Better reason: Exercise to be better equipped to handle problems as they arise. Instead of running away from your problems, use your workout time to clear your head for a while or use the time to think through any issues you may be facing. Sometimes, when you're engaged in physical activity, a new solution or idea will come to you that you can then implement in your life to resolve issues. But remember to use exercise as an outlet for improving your life—not a way to stick your head in the sand to avoid your thoughts and feelings.
4. To energize when you're lacking sleep. Exercise is known as a natural energy booster, but if you're using workouts as a way to get going when you're not getting enough sleep in the first place, you could be doing your body more harm than good. Without proper rest, you could experience the effects of overtraining, which can break down your muscles and make you weaker. Not to mention that too many sleepless nights have many adverse health effects; from weight gain to an elevated risk of heart disease. Add strenuous exercise on top of poor sleeping habits, and your body could view your workouts as yet another stressor.
Better reason: Exercise to improve your overall health, including the quality of your sleep. It's so important to respect your body and give yourself the rest it needs. Instead of amping yourself up with exercise, work out because you want to improve your overall health, happiness, and sleep. Research shows that exercise can improve sleep patterns, so start focusing on the positives instead of using exercise as a quick fix to get through your day. If you have to make a tough choice between sleeping a few extra hours or exercising, choose sleep most of the time so you can meet your body's daily seven to eight hour quota; choose the gym over adequate sleep too often, and your body may not benefit in the way you hope!
5. To get skinny. There is nothing wrong with wanting to look good, and exercise can help you get there. But if you view exercise as nothing more than a means to fit into a certain size, you could be sabotaging yourself. Regardless of body size or weight, working out is a must for everyone! If you view exercise as a temporary fix, a chore to achieve your dream body, or if you're exercising in extreme amounts or intensities in order to "get skinny", you must change your mentality. These are unhealthy reasons to exercise that are simply not sustainable. If you choose to go this route, the only thing you'll end up with is a major motivation problem.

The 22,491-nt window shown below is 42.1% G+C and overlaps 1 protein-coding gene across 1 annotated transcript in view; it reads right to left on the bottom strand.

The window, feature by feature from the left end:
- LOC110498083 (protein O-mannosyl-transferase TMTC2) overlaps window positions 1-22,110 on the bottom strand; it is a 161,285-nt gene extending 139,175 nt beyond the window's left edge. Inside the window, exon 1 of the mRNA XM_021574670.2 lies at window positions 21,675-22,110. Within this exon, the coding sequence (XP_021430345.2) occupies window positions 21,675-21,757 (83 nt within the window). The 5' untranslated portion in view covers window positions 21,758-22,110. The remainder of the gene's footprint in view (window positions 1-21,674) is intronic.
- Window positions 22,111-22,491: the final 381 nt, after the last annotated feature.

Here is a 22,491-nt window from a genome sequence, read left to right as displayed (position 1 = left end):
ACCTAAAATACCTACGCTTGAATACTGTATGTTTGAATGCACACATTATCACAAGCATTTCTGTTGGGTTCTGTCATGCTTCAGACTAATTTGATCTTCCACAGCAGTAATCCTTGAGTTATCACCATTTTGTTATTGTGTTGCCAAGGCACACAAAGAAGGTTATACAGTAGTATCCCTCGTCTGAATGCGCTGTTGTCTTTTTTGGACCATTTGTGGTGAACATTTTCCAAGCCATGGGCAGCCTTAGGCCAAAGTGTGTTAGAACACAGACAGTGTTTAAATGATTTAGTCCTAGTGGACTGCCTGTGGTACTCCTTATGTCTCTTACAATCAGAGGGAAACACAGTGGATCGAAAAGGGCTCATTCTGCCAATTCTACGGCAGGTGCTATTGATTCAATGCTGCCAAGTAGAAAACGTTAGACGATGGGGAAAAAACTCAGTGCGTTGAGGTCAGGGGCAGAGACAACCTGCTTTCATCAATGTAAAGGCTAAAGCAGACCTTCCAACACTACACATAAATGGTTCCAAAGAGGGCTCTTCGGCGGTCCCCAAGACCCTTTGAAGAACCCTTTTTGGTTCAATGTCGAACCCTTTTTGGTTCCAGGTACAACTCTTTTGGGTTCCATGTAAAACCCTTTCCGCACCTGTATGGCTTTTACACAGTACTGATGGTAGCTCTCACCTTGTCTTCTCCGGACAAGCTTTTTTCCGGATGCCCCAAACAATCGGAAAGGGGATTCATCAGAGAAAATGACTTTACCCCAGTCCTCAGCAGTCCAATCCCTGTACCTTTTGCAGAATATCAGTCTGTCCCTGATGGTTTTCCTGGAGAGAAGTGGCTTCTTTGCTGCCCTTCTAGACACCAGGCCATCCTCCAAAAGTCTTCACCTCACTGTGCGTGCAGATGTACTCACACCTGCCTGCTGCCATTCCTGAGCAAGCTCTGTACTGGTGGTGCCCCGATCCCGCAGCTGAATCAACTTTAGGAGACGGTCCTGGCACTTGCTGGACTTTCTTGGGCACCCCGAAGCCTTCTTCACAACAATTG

Better reason: Exercise—at any weight—because it's good for you. Exercise isn't just for people who need to lose weight—even "skinny" people need to work out for their health and well-being! So, instead of focusing your workouts on looking a certain way or being a certain size, refocus on finding workouts that you enjoy—you will then stick with them for the long haul. This goes for intensity, too. If you can't keep up with long workouts five days every week, switch to something that you can maintain as part of your healthy lifestyle. There is nothing wrong with working out to feel more confident about your body—but it's not the only reason to do it. Come up with a list of exercise benefits that matter to you, and think of them when your motivation is low—or when your body isn't responding the way you'd like. Because even then, you will still benefit and reach other fitness goals.
Working out for the right reasons will not only help your body reach optimal health, but your emotional health will benefit too. So, the next time you head to the gym because you "feel fat" or want to undo some hefty eating, think about the real reason you're working out—to improve the quality and longevity of your life!